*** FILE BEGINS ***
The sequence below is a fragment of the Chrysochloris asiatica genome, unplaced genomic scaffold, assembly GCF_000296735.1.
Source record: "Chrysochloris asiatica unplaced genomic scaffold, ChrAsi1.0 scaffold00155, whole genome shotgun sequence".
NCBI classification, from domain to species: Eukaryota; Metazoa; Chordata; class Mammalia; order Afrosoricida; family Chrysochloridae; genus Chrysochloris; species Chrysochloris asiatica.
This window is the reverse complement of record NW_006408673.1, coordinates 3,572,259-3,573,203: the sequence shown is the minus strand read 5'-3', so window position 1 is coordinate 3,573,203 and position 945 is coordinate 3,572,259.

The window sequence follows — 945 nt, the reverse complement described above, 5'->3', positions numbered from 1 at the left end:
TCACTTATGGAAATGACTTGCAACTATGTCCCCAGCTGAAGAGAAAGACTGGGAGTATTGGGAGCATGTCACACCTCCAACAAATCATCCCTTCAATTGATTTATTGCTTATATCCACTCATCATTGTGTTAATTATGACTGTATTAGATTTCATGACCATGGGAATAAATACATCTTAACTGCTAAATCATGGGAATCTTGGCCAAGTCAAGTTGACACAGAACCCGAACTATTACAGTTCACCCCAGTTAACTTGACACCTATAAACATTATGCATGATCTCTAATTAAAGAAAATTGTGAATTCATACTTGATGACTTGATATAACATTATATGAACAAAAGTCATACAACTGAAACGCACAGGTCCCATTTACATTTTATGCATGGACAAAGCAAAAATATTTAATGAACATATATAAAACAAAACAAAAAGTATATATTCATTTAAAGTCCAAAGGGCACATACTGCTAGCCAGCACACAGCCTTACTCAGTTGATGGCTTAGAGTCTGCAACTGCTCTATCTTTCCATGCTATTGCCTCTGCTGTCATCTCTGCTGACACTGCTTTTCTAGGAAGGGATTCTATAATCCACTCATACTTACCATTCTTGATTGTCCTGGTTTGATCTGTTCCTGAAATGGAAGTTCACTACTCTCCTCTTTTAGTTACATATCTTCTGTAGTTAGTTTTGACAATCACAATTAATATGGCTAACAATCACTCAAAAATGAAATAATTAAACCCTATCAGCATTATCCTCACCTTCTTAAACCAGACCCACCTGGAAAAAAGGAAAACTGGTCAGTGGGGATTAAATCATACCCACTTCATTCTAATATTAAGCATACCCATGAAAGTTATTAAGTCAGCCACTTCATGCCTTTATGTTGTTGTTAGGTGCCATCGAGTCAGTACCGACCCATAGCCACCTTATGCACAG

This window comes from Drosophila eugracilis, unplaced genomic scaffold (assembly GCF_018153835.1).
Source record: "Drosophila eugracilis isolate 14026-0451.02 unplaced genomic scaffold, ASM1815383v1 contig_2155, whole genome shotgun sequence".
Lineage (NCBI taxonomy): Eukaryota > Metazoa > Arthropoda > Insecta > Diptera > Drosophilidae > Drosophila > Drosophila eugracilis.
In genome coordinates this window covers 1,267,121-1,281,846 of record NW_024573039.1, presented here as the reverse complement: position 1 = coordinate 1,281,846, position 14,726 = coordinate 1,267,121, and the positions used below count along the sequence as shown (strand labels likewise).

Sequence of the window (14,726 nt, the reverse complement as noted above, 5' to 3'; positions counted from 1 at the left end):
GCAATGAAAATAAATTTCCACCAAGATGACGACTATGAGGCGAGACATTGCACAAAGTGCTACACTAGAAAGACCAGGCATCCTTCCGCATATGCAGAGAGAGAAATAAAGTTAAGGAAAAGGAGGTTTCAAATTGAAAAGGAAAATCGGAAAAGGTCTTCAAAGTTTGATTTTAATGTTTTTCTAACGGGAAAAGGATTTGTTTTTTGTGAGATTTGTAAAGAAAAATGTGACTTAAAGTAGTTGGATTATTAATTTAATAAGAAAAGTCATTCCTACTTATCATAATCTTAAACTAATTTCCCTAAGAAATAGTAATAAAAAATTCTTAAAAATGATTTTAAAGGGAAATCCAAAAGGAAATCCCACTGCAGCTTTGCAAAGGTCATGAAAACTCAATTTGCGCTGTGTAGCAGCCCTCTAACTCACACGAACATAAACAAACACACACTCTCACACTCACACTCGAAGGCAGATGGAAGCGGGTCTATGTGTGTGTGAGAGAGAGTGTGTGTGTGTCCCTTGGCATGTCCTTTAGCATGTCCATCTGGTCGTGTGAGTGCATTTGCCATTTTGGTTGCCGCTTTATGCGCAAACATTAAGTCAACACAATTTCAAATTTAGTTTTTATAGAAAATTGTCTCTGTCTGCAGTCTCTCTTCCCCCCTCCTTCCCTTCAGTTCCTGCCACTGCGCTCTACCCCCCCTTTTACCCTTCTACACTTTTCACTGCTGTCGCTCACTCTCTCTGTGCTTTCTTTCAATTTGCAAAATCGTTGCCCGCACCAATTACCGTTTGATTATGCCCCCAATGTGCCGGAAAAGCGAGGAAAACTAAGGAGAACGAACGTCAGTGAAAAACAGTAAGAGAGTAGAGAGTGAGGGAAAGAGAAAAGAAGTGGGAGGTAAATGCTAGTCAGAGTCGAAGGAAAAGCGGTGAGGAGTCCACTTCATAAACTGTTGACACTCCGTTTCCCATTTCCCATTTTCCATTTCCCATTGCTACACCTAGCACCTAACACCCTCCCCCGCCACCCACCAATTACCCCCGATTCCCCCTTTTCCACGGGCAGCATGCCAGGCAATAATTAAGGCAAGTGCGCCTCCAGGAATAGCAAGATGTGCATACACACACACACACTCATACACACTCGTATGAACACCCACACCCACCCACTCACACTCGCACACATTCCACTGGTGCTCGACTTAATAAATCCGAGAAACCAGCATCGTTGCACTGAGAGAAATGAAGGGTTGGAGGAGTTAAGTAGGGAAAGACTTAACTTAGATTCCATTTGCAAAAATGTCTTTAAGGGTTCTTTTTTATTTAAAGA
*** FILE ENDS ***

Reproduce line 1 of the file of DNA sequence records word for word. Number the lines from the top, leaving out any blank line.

The sequence below is a fragment of the Chrysochloris asiatica genome, unplaced genomic scaffold, assembly GCF_000296735.1.